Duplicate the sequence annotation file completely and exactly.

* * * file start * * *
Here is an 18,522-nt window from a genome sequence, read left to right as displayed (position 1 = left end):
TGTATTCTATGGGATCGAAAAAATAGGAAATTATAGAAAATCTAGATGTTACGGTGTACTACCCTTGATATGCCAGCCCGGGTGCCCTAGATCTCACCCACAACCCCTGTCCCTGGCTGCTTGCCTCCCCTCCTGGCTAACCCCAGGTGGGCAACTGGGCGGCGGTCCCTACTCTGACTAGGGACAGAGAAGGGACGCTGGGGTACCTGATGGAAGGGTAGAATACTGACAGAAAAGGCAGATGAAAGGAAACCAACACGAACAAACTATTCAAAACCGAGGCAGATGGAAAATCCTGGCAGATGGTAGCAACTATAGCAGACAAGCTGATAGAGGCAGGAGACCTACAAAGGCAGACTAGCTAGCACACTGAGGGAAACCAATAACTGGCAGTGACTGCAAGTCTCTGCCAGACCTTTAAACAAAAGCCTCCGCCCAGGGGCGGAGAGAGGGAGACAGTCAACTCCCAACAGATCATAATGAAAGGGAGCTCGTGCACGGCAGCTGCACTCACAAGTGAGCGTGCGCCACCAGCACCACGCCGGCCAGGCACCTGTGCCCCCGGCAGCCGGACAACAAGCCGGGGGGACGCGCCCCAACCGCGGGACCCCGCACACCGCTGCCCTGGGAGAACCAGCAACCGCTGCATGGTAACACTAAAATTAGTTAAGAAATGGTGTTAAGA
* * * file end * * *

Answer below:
Here is an 18,522-nt window from a genome sequence, read left to right as displayed (position 1 = left end):
TGTATTCTATGGGATCGAAAAAATAGGAAATTATAGAAAATCTAGATGTTACGGTGTACTACCCTTGATATGCCAGCCCGGGTGCCCTAGATCTCACCCACAACCCCTGTCCCTGGCTGCTTGCCTCCCCTCCTGGCTAACCCCAGGTGGGCAACTGGGCGGCGGTCCCTACTCTGACTAGGGACAGAGAAGGGACGCTGGGGTACCTGATGGAAGGGTAGAATACTGACAGAAAAGGCAGATGAAAGGAAACCAACACGAACAAACTATTCAAAACCGAGGCAGATGGAAAATCCTGGCAGATGGTAGCAACTATAGCAGACAAGCTGATAGAGGCAGGAGACCTACAAAGGCAGACTAGCTAGCACACTGAGGGAAACCAATAACTGGCAGTGACTGCAAGTCTCTGCCAGACCTTTAAACAAAAGCCTCCGCCCAGGGGCGGAGAGAGGGAGACAGTCAACTCCCAACAGATCATAATGAAAGGGAGCTCGTGCACGGCAGCTGCACTCACAAGTGAGCGTGCGCCACCAGCACCACGCCGGCCAGGCACCTGTGCCCCCGGCAGCCGGACAACAAGCCGGGGGGACGCGCCCCAACCGCGGGACCCCGCACACCGCTGCCCTGGGAGAACCAGCAACCGCTGCATGGTAACACTAAAATTAGTTAAGAAATGGTGTTAAGA